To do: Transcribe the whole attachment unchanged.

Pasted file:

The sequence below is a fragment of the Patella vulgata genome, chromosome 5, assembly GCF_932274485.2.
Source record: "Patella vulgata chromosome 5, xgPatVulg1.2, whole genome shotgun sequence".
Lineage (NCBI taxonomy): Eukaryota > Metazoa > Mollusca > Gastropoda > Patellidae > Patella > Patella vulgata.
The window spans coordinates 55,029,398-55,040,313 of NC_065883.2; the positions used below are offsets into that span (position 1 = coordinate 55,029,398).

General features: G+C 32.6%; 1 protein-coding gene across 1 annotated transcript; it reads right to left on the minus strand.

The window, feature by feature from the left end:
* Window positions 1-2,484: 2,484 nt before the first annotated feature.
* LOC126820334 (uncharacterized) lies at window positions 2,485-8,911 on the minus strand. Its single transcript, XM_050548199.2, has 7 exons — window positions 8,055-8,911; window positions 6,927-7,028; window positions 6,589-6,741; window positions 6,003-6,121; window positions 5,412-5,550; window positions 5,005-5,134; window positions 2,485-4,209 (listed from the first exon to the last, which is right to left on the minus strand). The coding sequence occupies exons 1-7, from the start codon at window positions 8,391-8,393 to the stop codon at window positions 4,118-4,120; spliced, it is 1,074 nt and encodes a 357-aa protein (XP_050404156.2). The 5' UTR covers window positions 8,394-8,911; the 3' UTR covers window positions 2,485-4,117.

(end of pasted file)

The sequence below is a fragment of the Patella vulgata genome, chromosome 5, assembly GCF_932274485.2.
Source record: "Patella vulgata chromosome 5, xgPatVulg1.2, whole genome shotgun sequence".
Lineage (NCBI taxonomy): Eukaryota > Metazoa > Mollusca > Gastropoda > Patellidae > Patella > Patella vulgata.
The window spans coordinates 55,029,398-55,040,313 of NC_065883.2; the positions used below are offsets into that span (position 1 = coordinate 55,029,398).

General features: G+C 32.6%; 1 protein-coding gene across 1 annotated transcript; it reads right to left on the minus strand.

The window, feature by feature from the left end:
* Window positions 1-2,484: 2,484 nt before the first annotated feature.
* LOC126820334 (uncharacterized) lies at window positions 2,485-8,911 on the minus strand. Its single transcript, XM_050548199.2, has 7 exons — window positions 8,055-8,911; window positions 6,927-7,028; window positions 6,589-6,741; window positions 6,003-6,121; window positions 5,412-5,550; window positions 5,005-5,134; window positions 2,485-4,209 (listed from the first exon to the last, which is right to left on the minus strand). The coding sequence occupies exons 1-7, from the start codon at window positions 8,391-8,393 to the stop codon at window positions 4,118-4,120; spliced, it is 1,074 nt and encodes a 357-aa protein (XP_050404156.2). The 5' UTR covers window positions 8,394-8,911; the 3' UTR covers window positions 2,485-4,117.